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What Is a Green-Collar Job, Exactly?

5 minute read
Bryan Walsh

What do presidential candidates John McCain, Barack Obama and HillaryClinton have in common — aside from the obvious? They all love green-collar jobs. Obama promises to spend $150 billion over 10 years to create 5 million new green-collar jobs. Clinton references the term repeatedly on the trail, and says her energy plan will create millions of new green-collar jobs as well. McCain is less willing to cite numbers, but he too assures campaign audiences that action to decarbonize America’s economy will produce “thousands, millions of new jobs in America.”

All of which sounds great — we clean up the environment, control global warming and create an entirely new sector of employment while we’re at it. Academics have released lots of studies trumpeting the potential for green jobs — one report by the RAND Corporation and University of Tennessee found that if 25% of all American energy were produced from renewable sources by 2025, we would generate at least 5 million new green jobs. But there are just a few questions: what is green-collar? What makes it different from blue- or white-collar? And where will those jobs come from?

Phil Angelides has the answers — or at least one of them. A venture capitalist and the 2006 Democratic candidate for governor of California (he lost to the political world’s best-known Austrian-American), Angelides is the chair of the Apollo Alliance, a coalition of business, labor and environmental groups championing green employment. Here’s how he defines a green job: “It has to pay decent wages and benefits that can support a family. It has to be part of a real career path, with upward mobility. And it needs to reduce waste and pollution and benefit the environment.” (Hear Angelides discuss the green-collar revolution on this week’s Greencast.)

Sounds simple enough. And there are some jobs that fall obviously into the green-collar category, like the hundreds of employees who now work for the Spanish wind company Gamesa at its new plant in Fairless Hills, Pa. — a plant built on the site of an old U.S. Steel manufacturing facility. If you make wind turbines or solar panels, your job is reliably green. But Angelides and his allies want to cast a wider net. To them, a green-collar job can be anything that helps put America on the path to a cleaner, more energy efficient future. That means jobs in the public transit sector, jobs in green building, jobs in energy efficiency — even traditional, blue-collar manufacturing jobs, provided what you’re making is more or less green. (Building an SUV? Blue-collar. Building a hybrid? Green-collar.) The category can get a little messy. “You don’t want to greenwash,” says Angelides. “You don’t want to call something a green-collar job that doesn’t have the wages or background to support it.”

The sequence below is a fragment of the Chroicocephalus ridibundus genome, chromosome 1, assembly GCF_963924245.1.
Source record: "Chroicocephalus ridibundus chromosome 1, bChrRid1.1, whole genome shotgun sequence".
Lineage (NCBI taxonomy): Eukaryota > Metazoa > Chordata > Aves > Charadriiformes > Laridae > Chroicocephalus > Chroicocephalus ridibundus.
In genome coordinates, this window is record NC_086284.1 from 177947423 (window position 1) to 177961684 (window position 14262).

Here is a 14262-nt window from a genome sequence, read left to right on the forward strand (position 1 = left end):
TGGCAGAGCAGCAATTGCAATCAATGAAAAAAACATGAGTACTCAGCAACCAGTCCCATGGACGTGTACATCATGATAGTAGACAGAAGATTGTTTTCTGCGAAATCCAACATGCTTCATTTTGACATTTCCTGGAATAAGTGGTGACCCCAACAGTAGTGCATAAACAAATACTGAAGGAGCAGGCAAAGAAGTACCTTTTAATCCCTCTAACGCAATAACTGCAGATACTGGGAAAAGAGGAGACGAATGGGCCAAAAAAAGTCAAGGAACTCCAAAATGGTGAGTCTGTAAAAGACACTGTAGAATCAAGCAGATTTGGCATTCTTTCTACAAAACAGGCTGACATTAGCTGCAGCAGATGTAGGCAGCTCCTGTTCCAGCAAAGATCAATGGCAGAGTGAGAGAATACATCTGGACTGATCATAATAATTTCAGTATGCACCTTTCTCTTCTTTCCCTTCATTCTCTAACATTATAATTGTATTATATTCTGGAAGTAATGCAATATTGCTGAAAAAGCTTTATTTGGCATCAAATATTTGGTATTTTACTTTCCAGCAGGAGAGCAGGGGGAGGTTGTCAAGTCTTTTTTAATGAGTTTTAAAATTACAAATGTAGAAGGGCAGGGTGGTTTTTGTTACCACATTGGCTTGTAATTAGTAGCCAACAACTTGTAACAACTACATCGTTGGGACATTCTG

But there can be a strong temptation towards what might be called green-collar inflation, because the idea that environmentalism can actually add jobs is key to the new arguments for global warming action. On the surface, cap and trade and other anti–climate change policies look like short-term economic losers that will raise the cost of energy and lead to job loss. Certainly that’s the argument of many conservatives — a study by the National Association of Manufacturers estimated that one of the main carbon cap-and-trade proposals before Congress would cost the U.S. economy up to 4 million jobs by 2030.

But environmental groups like the Apollo Alliance flip that criticism around, arguing that the hard work of decarbonizing the American economy will actually create millions of new jobs. Someone, after all, will need to produce alternative power, increase energy efficiency and overhaul wasteful buildings. Angelides notes that between now and 2030, 75% of the buildings in the U.S. will either be new or substantially rehabilitated. Our inefficient, dangerously unstable electrical grid will need to be overhauled. The jobs that will go into that kind of work can be green-collar — provided that the government adopts the kind of policies that incentivize environmentally friendly choices. “Green jobs won’t be sprouting up only in new technology fields” like solar energy, says Angelides, whose group is calling for a $300 billion investment in green jobs over the next 10 years. “We’ll be creating jobs in the industrial sector.”

In other words, blue-collar can become green. It’s no surprise that one of the biggest supporters of the Apollo Alliance is the United Steelworkers Alliance — labor leaders see green jobs as a way to fight outsourcing and keep manufacturing alive in America. And there is a strong political component to green-collar jobs, which is why presidential candidates love talking about them so much. Environmentalism has usually been the reserve of the elite — but we’ll never have the power to tackle global warming unless we create a coalition that extends well beyond traditional white-collar greens. Touting green-collar jobs can convince skeptical, blue-collar Americans that they have an economic stake in curbing climate change. It’s far from certain that green-collar jobs will ever reach the critical mass that supporters like Angelides hope, but any idea that can bring Obama, McCain and Clinton together can’t be all bad — and it may help bring the rest of us together too.

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